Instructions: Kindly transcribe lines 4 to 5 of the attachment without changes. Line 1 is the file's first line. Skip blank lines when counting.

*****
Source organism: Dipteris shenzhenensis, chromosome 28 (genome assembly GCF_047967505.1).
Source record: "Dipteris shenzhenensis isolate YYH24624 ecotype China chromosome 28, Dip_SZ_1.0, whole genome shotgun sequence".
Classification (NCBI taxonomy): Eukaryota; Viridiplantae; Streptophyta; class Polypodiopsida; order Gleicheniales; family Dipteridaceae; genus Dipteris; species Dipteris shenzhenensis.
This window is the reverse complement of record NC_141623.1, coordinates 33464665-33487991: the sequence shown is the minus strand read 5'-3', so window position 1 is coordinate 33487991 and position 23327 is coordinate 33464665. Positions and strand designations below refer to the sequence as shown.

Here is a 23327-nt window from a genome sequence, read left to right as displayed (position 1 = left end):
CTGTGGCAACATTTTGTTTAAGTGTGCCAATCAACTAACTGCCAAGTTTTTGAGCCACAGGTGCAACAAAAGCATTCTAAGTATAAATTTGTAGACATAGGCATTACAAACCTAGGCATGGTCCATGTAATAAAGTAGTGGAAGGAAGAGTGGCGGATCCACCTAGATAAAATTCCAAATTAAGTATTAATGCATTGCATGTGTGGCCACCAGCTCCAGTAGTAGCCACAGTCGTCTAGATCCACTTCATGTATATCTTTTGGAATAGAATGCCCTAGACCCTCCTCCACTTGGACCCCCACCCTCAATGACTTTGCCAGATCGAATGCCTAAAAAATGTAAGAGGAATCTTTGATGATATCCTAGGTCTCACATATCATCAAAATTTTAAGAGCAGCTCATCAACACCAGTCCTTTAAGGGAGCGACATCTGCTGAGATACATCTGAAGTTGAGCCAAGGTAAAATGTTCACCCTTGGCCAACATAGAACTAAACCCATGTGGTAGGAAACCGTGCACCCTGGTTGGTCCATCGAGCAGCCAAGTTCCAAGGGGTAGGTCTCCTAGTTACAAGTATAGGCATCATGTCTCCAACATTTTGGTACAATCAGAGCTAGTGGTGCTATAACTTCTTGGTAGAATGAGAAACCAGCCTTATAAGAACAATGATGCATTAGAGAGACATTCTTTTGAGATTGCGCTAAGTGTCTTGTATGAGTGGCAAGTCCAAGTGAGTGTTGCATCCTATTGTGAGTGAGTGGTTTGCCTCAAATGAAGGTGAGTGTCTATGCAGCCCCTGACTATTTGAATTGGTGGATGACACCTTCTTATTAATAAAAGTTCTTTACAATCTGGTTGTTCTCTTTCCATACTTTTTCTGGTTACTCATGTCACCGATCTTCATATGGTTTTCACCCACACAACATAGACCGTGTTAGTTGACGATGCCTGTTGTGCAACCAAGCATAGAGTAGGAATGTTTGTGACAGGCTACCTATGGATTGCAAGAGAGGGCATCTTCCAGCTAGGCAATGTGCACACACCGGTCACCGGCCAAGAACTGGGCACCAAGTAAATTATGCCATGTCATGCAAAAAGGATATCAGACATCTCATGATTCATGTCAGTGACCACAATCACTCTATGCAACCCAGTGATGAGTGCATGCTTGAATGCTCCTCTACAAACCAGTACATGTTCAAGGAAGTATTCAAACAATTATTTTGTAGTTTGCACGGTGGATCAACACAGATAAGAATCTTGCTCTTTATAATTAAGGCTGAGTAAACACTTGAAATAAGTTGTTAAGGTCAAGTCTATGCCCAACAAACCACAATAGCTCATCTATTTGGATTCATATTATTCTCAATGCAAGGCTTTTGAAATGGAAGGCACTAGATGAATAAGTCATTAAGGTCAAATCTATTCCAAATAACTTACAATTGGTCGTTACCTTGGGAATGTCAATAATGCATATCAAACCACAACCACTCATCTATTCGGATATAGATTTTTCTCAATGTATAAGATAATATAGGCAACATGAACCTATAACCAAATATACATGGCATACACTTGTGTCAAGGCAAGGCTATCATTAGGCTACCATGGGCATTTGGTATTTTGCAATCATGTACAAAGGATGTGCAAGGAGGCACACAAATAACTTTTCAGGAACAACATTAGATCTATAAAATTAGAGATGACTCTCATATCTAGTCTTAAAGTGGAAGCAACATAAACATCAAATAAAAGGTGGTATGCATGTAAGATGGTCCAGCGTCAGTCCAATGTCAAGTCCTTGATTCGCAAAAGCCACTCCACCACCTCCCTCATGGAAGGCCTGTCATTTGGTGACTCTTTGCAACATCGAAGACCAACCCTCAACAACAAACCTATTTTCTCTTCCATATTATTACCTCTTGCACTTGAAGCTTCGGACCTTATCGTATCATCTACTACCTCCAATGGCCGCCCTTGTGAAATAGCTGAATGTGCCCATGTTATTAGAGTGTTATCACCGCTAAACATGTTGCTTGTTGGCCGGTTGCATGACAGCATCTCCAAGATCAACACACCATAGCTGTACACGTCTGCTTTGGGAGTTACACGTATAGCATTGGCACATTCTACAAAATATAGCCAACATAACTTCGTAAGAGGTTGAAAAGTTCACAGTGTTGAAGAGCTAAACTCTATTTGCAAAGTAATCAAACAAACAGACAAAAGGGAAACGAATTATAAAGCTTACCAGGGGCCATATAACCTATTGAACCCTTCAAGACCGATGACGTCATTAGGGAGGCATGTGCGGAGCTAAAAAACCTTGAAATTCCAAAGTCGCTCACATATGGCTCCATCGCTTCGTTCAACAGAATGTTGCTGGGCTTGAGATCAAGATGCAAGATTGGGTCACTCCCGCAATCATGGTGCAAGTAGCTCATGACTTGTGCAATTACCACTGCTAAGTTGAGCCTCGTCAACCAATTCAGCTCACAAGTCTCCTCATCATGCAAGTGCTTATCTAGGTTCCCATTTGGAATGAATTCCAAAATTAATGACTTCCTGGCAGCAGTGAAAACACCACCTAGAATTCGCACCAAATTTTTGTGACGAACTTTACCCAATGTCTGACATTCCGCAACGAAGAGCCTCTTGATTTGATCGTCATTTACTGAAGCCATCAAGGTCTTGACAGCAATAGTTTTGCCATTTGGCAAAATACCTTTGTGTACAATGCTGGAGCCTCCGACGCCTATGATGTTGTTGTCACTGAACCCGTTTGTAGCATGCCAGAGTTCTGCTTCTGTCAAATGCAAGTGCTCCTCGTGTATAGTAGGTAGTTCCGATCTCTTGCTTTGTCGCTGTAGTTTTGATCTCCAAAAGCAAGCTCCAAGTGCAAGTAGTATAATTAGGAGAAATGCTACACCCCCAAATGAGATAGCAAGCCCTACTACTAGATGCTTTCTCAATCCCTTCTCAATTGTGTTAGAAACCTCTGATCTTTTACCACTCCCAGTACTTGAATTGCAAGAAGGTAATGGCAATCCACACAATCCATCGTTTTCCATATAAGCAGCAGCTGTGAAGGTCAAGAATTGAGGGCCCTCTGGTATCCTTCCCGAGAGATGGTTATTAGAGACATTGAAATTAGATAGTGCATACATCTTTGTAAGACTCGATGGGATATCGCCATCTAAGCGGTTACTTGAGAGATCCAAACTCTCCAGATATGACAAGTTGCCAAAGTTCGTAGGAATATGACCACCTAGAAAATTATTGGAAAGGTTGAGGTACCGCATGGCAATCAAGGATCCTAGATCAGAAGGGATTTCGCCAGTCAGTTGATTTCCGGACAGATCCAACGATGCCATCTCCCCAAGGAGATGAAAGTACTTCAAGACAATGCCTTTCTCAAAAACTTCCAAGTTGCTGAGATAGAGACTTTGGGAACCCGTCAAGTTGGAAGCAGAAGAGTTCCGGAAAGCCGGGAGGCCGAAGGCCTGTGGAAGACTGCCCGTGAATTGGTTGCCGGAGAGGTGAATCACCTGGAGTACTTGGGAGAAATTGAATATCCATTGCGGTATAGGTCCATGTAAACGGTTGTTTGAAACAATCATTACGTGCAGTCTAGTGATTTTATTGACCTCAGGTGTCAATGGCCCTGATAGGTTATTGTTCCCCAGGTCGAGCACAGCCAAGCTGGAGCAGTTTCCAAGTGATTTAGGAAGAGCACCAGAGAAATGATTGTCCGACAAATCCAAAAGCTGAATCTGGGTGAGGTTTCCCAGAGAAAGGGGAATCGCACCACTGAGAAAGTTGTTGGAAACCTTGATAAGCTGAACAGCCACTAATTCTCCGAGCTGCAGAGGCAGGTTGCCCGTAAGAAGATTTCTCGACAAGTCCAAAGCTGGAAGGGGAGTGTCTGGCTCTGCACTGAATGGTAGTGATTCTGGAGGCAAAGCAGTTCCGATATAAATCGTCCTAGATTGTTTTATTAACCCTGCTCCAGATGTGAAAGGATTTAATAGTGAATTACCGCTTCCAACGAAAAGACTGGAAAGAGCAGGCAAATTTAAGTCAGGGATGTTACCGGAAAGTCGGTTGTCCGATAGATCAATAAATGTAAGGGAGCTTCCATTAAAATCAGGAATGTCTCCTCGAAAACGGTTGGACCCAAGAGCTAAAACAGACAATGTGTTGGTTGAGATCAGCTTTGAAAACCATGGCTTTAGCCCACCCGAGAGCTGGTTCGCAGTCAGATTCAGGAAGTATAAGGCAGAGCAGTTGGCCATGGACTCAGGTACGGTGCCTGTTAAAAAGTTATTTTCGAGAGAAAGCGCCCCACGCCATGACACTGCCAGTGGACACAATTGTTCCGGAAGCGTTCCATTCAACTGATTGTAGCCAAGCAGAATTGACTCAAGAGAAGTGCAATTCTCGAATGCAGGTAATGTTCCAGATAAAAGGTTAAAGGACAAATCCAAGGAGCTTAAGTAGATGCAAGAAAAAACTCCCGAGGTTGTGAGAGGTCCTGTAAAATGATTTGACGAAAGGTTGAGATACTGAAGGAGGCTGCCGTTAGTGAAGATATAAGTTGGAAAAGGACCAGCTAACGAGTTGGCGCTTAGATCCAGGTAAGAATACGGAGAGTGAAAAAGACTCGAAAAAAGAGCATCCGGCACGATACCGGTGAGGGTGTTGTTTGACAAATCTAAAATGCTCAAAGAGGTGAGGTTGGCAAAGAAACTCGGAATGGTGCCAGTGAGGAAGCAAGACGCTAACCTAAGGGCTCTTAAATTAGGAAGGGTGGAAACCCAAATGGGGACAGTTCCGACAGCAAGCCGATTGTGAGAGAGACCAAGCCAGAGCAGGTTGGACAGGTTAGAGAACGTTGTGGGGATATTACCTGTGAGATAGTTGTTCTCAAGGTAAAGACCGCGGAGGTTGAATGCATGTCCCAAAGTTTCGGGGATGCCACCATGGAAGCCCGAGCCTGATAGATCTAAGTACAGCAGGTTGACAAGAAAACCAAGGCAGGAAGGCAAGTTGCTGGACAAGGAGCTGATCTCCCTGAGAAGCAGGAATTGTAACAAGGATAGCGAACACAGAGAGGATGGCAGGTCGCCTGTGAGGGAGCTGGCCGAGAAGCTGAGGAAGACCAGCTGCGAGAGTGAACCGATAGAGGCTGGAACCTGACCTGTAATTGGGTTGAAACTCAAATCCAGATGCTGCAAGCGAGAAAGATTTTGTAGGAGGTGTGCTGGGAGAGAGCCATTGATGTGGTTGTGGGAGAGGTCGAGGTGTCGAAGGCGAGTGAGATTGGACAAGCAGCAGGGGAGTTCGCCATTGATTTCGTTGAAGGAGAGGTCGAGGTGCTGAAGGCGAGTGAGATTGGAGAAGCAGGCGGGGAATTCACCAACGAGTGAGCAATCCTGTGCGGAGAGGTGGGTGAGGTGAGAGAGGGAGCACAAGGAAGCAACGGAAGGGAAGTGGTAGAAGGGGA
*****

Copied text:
This window is the reverse complement of record NC_141623.1, coordinates 33464665-33487991: the sequence shown is the minus strand read 5'-3', so window position 1 is coordinate 33487991 and position 23327 is coordinate 33464665. Positions and strand designations below refer to the sequence as shown.

Here is a 23327-nt window from a genome sequence, read left to right as displayed (position 1 = left end):